Ron Paul's Numbers
Ron Paul's strong showing in Nevada—it looks like he'll come in second—should rejuvenate the hopes of any supporters dismayed by his disappointing finish in New Hampshire. Judging from CNN's entrance polls, here's the most interesting aspects of his success:
He's dominating the independent vote. That shouldn't be a surprise, but it's worth stressing. A full 63 percent of independent voters in the Republican caucuses backed him. McCain is a very distant second, with 11 percent.
He's doing pretty well with Hispanics. I was all set to post an early entrance poll that had Paul in a statistical tie for the lead among Hispanic Republicans, but the new numbers have him finishing third, with 15 percent. (Romney finished first, and McCain is second.) Still, 15 percent is nothing to sneer at, and it's an interesting counterpoint to Paul's support among the Minuteman crowd. A rainbow coalition!
His support reaches across economic classes. It is often noted that the libertarian movement is predominantly white and male. It is less often noted that its class composition is extremely diverse, ranging from multimillionaires to people practically living on the street. In Nevada, Paul seems to be doing respectably among voters at all income levels, with his best showings among the middle and lower-middle classes.
The antiwar vote lives. Among people who cited Iraq as the most important issue in the election, Paul got 29 percent of the vote. Only Romney did better.
The "other" Christians like him. I'm not sure what to make of this, but while Romney carried the Protestant, Catholic, and (of course) Mormon vote, Paul got a plurality of "other Christian" ballots. Anyone care to speculate what sects those might be? (If you say "Branch Davidian," you get a raspberry.)
Elsewhere in Reason: My take on the "libertarian west."
Update: CNN is continuing to update its numbers, so some of those figures are now obsolete. I should note that Romney has pulled ahead of Paul in that mysterious "other Christian" category, though his lead is narrow. On the other hand, Paul has the overwhelming support of the "no religion" demographic—not a group that usually flexes its muscles in Republican politics.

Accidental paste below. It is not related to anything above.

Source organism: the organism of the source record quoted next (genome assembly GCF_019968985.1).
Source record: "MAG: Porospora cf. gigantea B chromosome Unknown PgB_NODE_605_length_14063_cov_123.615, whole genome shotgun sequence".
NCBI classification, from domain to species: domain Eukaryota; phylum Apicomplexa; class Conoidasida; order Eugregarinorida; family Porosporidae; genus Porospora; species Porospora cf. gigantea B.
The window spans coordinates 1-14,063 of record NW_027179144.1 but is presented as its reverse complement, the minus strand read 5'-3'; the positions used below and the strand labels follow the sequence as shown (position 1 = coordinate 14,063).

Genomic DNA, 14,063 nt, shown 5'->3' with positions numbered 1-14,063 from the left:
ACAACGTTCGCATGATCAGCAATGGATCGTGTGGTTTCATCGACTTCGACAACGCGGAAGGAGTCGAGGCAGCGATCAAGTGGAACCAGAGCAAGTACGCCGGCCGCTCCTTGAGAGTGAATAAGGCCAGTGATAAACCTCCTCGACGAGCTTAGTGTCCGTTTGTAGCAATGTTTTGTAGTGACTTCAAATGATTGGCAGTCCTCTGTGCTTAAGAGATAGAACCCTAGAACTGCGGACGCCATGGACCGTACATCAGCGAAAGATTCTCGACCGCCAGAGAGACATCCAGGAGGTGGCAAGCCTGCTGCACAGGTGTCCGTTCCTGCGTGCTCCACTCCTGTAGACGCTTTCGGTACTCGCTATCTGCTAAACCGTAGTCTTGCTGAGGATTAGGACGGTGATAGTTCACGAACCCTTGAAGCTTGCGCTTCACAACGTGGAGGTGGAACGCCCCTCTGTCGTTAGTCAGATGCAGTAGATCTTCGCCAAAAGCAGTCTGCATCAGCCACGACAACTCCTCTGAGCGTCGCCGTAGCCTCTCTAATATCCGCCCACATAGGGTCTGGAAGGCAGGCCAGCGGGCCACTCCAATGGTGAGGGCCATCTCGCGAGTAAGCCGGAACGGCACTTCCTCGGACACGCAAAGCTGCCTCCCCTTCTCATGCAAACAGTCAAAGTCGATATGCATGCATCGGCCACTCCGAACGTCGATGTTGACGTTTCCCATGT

Paul's support in the other categories has also dropped by a few percentage points, though there haven't been any radical changes. I'll update this post with the final numbers once they're available.
Update #2: Nearly a day later, there are two significant changes to Paul's totals. First: His Hispanic support has dipped to 7 percent, which isn't atrocious—most of the candidates not named Romney or McCain are clumped around the same area—but also isn't as interesting as I initially thought. Second: He's still in second place among voters citing Iraq as their top issue, but he's now tied with McCain at 21 percent each. So while Nevada's antiwar constituency is still lively, the local pro-surge contingent is active as well. (Either that, or this is a replay of New Hampshire's curious results, in which many antiwar voters fell behind the passionately pro-war McCain.)
Paul still dominates the independent vote, though his total there now stands at 51 percent. (McCain is second, with 13 percent.) As for those "other" Christians, several readers point out that their ranks would include the various Eastern Orthodox churches. I wouldn't expect there to be many Orthodox worshippers in the Silver State, but there's more than zero, and that's all you need. I figure there's a fair number of LDS splinter groups in Nevada, too; I'm not sure if they'd be counted as "other" or as Mormons.
Finally, I'll note that among the small number of Republican voters making $15,000 to $30,000 a year, Paul finished second with 19 percent of the vote—a product, perhaps, of his populist approach to libertarianism. First place went to Romney, who got 53 percent—a product, perhaps, of hallucinogens in the drinking water.